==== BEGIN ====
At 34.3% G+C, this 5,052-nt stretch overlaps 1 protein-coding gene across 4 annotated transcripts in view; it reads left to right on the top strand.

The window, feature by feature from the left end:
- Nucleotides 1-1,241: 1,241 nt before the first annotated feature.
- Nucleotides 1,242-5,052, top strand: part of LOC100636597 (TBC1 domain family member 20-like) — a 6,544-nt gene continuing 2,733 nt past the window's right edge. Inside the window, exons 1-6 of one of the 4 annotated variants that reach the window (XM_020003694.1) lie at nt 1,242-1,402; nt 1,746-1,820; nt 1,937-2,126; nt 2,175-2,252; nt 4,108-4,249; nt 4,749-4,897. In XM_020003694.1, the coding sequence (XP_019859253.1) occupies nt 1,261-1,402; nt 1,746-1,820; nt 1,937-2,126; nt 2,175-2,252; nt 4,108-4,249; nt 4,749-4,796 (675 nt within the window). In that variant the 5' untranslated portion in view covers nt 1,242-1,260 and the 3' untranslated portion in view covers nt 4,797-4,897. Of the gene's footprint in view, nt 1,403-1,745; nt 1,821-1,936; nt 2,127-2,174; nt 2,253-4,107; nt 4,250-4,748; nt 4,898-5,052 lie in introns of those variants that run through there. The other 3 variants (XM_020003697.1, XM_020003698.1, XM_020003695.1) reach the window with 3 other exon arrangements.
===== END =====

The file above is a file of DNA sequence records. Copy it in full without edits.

At 34.3% G+C, this 5,052-nt stretch overlaps 1 protein-coding gene across 4 annotated transcripts in view; it reads left to right on the top strand.

The window, feature by feature from the left end:
- Nucleotides 1-1,241: 1,241 nt before the first annotated feature.
- Nucleotides 1,242-5,052, top strand: part of LOC100636597 (TBC1 domain family member 20-like) — a 6,544-nt gene continuing 2,733 nt past the window's right edge. Inside the window, exons 1-6 of one of the 4 annotated variants that reach the window (XM_020003694.1) lie at nt 1,242-1,402; nt 1,746-1,820; nt 1,937-2,126; nt 2,175-2,252; nt 4,108-4,249; nt 4,749-4,897. In XM_020003694.1, the coding sequence (XP_019859253.1) occupies nt 1,261-1,402; nt 1,746-1,820; nt 1,937-2,126; nt 2,175-2,252; nt 4,108-4,249; nt 4,749-4,796 (675 nt within the window). In that variant the 5' untranslated portion in view covers nt 1,242-1,260 and the 3' untranslated portion in view covers nt 4,797-4,897. Of the gene's footprint in view, nt 1,403-1,745; nt 1,821-1,936; nt 2,127-2,174; nt 2,253-4,107; nt 4,250-4,748; nt 4,898-5,052 lie in introns of those variants that run through there. The other 3 variants (XM_020003697.1, XM_020003698.1, XM_020003695.1) reach the window with 3 other exon arrangements.